The recipe makes 12 muffins and you will need a 12-hole muffin tin lined with paper cases.
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Chocolate Chip Cookies – Take Two

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You may be wondering why I am writing about chocolate chip cookies again? Well, I am someone who likes to try different recipes even if I have found one that already works perfectly well. Today I decided to try Jo Wheatley’s recipe for chocolate chip cookies that feature in her ‘A Passion for Baking Book’. They are different to the Hummingbird Bakery ones I have made recently – although this isn’t a bad thing. I can’t describe exactly how they are different other than I think they have a more biscuity texture rather than a cookie (although this may be down to me getting the sugar quantities horrifically wrong and if I’m being really truthful probably baking them for a couple of minutes too much). They will be winging their way to our friends Emma and John, who have just become parents for the first time to the gorgeous Leo. I thought they might need some sugar and chocolate!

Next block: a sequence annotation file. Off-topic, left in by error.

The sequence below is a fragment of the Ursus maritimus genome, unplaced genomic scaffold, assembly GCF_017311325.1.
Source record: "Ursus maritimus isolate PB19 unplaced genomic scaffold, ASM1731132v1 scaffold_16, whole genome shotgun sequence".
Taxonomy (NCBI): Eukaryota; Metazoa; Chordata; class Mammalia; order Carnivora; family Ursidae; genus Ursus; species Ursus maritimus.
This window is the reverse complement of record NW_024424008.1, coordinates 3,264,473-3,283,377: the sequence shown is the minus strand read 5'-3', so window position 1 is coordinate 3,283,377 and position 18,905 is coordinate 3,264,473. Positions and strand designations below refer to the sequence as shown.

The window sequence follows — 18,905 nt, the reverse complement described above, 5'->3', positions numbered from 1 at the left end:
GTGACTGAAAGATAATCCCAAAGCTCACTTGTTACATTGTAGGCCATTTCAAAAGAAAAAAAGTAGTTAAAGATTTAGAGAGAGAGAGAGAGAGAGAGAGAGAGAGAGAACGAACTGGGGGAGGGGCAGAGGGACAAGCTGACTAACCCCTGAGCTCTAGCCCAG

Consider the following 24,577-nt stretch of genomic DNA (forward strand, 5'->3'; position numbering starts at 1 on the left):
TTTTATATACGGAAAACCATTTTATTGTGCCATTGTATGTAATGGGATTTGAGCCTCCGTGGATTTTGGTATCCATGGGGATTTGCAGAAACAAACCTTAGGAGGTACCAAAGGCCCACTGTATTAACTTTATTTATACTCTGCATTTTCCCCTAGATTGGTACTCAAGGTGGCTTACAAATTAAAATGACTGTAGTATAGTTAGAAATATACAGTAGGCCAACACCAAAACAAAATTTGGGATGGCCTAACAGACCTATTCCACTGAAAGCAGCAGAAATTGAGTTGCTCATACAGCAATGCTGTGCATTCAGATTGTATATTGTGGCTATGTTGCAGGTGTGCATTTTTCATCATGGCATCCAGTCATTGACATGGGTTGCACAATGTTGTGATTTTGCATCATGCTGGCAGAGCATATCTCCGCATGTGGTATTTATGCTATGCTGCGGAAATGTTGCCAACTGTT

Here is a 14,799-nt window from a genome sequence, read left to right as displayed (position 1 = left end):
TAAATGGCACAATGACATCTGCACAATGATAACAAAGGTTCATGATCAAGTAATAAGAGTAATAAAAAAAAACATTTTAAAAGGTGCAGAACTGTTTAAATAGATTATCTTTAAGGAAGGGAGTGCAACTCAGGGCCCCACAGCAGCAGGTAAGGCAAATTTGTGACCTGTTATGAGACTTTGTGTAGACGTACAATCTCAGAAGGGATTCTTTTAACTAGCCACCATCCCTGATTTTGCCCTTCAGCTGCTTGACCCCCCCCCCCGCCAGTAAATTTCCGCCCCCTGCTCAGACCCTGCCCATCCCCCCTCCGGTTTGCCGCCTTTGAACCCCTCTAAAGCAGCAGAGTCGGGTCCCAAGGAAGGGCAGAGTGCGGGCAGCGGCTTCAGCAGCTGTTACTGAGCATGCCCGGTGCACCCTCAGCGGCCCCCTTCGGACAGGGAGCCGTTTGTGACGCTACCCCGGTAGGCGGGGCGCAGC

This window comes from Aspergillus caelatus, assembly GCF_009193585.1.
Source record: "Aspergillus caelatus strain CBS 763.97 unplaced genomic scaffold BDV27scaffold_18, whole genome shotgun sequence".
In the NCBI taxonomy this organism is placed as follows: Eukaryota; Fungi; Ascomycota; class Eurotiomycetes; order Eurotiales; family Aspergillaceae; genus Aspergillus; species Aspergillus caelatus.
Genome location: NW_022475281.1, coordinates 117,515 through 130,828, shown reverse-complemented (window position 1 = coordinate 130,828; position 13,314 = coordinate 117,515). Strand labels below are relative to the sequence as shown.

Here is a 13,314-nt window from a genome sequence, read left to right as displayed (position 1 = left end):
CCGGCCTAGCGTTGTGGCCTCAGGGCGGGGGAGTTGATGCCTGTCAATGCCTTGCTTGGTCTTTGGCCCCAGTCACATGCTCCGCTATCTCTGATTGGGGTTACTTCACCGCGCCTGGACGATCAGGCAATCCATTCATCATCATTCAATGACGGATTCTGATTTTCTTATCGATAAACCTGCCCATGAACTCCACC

I managed to make 14 cookies (although as you will read later this is probably because I mistakenly upped the amount of demerara sugar by nearly double the amount – oops!)
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Honeycomb Crunchies